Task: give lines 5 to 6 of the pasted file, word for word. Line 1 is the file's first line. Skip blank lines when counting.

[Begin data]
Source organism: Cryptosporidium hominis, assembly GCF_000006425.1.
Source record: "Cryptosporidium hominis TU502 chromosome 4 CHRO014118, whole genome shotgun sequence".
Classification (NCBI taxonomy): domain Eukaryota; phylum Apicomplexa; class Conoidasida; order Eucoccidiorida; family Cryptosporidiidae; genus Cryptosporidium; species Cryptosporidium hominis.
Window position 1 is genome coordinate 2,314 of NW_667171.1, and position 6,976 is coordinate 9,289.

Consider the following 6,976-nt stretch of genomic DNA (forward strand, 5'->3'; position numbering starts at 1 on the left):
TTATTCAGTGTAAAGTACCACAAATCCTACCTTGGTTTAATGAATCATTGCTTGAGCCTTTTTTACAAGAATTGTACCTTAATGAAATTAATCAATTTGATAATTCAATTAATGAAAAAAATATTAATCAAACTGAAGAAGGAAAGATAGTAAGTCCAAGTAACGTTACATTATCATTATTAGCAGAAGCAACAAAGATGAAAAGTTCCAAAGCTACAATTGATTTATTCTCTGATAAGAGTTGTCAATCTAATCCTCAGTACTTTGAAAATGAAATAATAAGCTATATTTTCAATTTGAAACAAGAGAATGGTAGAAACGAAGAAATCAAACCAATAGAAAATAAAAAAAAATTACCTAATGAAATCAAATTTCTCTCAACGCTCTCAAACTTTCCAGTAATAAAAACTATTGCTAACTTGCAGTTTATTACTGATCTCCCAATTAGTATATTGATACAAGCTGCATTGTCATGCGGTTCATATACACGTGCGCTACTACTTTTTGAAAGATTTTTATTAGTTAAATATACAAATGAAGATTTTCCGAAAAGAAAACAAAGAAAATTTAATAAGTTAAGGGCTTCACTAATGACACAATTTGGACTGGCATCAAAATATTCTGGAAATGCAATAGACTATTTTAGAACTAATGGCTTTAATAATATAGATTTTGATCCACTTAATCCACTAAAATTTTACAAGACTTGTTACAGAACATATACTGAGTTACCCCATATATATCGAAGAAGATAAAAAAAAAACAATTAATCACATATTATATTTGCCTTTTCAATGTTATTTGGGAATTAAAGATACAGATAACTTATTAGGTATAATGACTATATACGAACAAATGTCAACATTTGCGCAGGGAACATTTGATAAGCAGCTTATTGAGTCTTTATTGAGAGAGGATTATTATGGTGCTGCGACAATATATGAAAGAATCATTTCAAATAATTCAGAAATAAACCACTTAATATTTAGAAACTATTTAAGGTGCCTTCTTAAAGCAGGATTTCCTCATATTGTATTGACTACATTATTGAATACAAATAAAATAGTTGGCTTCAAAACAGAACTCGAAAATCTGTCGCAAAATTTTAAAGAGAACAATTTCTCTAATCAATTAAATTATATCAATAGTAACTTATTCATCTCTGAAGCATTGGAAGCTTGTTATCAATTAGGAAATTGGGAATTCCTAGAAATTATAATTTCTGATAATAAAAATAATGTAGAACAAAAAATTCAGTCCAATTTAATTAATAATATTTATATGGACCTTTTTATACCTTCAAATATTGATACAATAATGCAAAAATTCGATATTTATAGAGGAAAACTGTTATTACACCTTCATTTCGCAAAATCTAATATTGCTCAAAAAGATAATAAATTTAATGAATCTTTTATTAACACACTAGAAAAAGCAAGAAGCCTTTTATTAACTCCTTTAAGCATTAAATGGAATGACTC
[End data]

Consider the following 6,976-nt stretch of genomic DNA (forward strand, 5'->3'; position numbering starts at 1 on the left):
TTATTCAGTGTAAAGTACCACAAATCCTACCTTGGTTTAATGAATCATTGCTTGAGCCTTTTTTACAAGAATTGTACCTTAATGAAATTAATCAATTTGATAATTCAATTAATGAAAAAAATATTAATCAAACTGAAGAAGGAAAGATAGTAAGTCCAAGTAACGTTACATTATCATTATTAGCAGAAGCAACAAAGATGAAAAGTTCCAAAGCTACAATTGATTTATTCTCTGATAAGAGTTGTCAATCTAATCCTCAGTACTTTGAAAATGAAATAATAAGCTATATTTTCAATTTGAAACAAGAGAATGGTAGAAACGAAGAAATCAAACCAATAGAAAATAAAAAAAAATTACCTAATGAAATCAAATTTCTCTCAACGCTCTCAAACTTTCCAGTAATAAAAACTATTGCTAACTTGCAGTTTATTACTGATCTCCCAATTAGTATATTGATACAAGCTGCATTGTCATGCGGTTCATATACACGTGCGCTACTACTTTTTGAAAGATTTTTATTAGTTAAATATACAAATGAAGATTTTCCGAAAAGAAAACAAAGAAAATTTAATAAGTTAAGGGCTTCACTAATGACACAATTTGGACTGGCATCAAAATATTCTGGAAATGCAATAGACTATTTTAGAACTAATGGCTTTAATAATATAGATTTTGATCCACTTAATCCACTAAAATTTTACAAGACTTGTTACAGAACATATACTGAGTTACCCCATATATATCGAAGAAGATAAAAAAAAAACAATTAATCACATATTATATTTGCCTTTTCAATGTTATTTGGGAATTAAAGATACAGATAACTTATTAGGTATAATGACTATATACGAACAAATGTCAACATTTGCGCAGGGAACATTTGATAAGCAGCTTATTGAGTCTTTATTGAGAGAGGATTATTATGGTGCTGCGACAATATATGAAAGAATCATTTCAAATAATTCAGAAATAAACCACTTAATATTTAGAAACTATTTAAGGTGCCTTCTTAAAGCAGGATTTCCTCATATTGTATTGACTACATTATTGAATACAAATAAAATAGTTGGCTTCAAAACAGAACTCGAAAATCTGTCGCAAAATTTTAAAGAGAACAATTTCTCTAATCAATTAAATTATATCAATAGTAACTTATTCATCTCTGAAGCATTGGAAGCTTGTTATCAATTAGGAAATTGGGAATTCCTAGAAATTATAATTTCTGATAATAAAAATAATGTAGAACAAAAAATTCAGTCCAATTTAATTAATAATATTTATATGGACCTTTTTATACCTTCAAATATTGATACAATAATGCAAAAATTCGATATTTATAGAGGAAAACTGTTATTACACCTTCATTTCGCAAAATCTAATATTGCTCAAAAAGATAATAAATTTAATGAATCTTTTATTAACACACTAGAAAAAGCAAGAAGCCTTTTATTAACTCCTTTAAGCATTAAATGGAATGACTC